Socioeconomic differences in the fertility transition: a micro level study of southern Sweden

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The almost complete focus on the aggregate level in previous research on demographic,
socioeconomic and cultural determinants of the fertility transition means that we to a
large extent not only lack knowledge about the specific mechanisms of the decline, but
also its socioeconomic patterns. In this paper we explore socioeconomic fertility
differentials in an industrializing community of southern Sweden using longitudinal
micro data. We analyze fertility differentials between various socioeconomic groups
over time, both in the agrarian sector and in the growing industrial sector. Data comes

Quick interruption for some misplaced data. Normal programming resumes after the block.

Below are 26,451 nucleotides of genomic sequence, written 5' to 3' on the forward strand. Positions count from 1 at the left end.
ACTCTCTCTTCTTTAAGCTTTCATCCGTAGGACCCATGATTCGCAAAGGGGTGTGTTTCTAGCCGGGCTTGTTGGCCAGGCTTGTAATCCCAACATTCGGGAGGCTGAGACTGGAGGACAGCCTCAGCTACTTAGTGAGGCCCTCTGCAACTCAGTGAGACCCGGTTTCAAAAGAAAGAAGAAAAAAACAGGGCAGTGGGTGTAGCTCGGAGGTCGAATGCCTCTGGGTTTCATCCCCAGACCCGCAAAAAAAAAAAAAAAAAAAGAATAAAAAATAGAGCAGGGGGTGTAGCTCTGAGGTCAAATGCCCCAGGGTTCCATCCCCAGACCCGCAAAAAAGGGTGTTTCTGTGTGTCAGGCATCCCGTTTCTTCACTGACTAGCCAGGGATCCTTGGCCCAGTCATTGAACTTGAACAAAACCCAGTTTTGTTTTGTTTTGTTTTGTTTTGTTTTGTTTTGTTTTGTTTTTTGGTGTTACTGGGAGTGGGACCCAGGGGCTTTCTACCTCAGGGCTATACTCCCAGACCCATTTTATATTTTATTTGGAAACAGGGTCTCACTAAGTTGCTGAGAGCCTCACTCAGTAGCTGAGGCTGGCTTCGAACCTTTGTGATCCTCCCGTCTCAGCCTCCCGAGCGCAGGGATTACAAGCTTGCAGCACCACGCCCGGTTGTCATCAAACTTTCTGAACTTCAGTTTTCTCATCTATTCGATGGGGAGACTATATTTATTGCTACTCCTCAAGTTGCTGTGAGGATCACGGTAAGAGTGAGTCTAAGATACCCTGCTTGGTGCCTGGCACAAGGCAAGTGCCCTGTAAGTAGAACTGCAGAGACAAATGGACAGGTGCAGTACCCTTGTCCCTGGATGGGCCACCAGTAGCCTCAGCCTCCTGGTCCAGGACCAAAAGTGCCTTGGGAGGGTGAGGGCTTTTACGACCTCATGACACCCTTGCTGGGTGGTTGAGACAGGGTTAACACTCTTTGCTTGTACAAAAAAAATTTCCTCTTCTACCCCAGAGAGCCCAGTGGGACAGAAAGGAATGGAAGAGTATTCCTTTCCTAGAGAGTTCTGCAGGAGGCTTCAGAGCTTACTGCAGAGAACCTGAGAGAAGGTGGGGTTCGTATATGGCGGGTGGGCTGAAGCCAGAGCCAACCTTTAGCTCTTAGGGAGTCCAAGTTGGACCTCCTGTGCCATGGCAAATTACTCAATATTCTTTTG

from the Scanian Demographic Database, which contains micro-level demographic as
well as socioeconomic data, including occupations and landholdings. In the analysis we
use hazard regressions with shared unobserved heterogeneity at the family level. We
show that the fertility transition involved not only parity-specific stopping but also
prolonged birth intervals. While the well-off groups had higher fertility prior to the
transition, they started to control their fertility earlier and more consistently. As a result
the socioeconomic fertility differences first reversed and even widened before they later
converged. We also demonstrate the emergence of new fertility behavior in response to
child death, in which a deliberate replacement effect becomes dominating. Also in this
regard there were pronounced socioeconomic differentials in the transition.
Original languageEnglish
Publication statusUnpublished - 2009
EventXXV International Population Conference - Marrakech, Morocco
Duration: 2009 Sep 272009 Oct 2


ConferenceXXV International Population Conference

Subject classification (UKÄ)

  • Economic History


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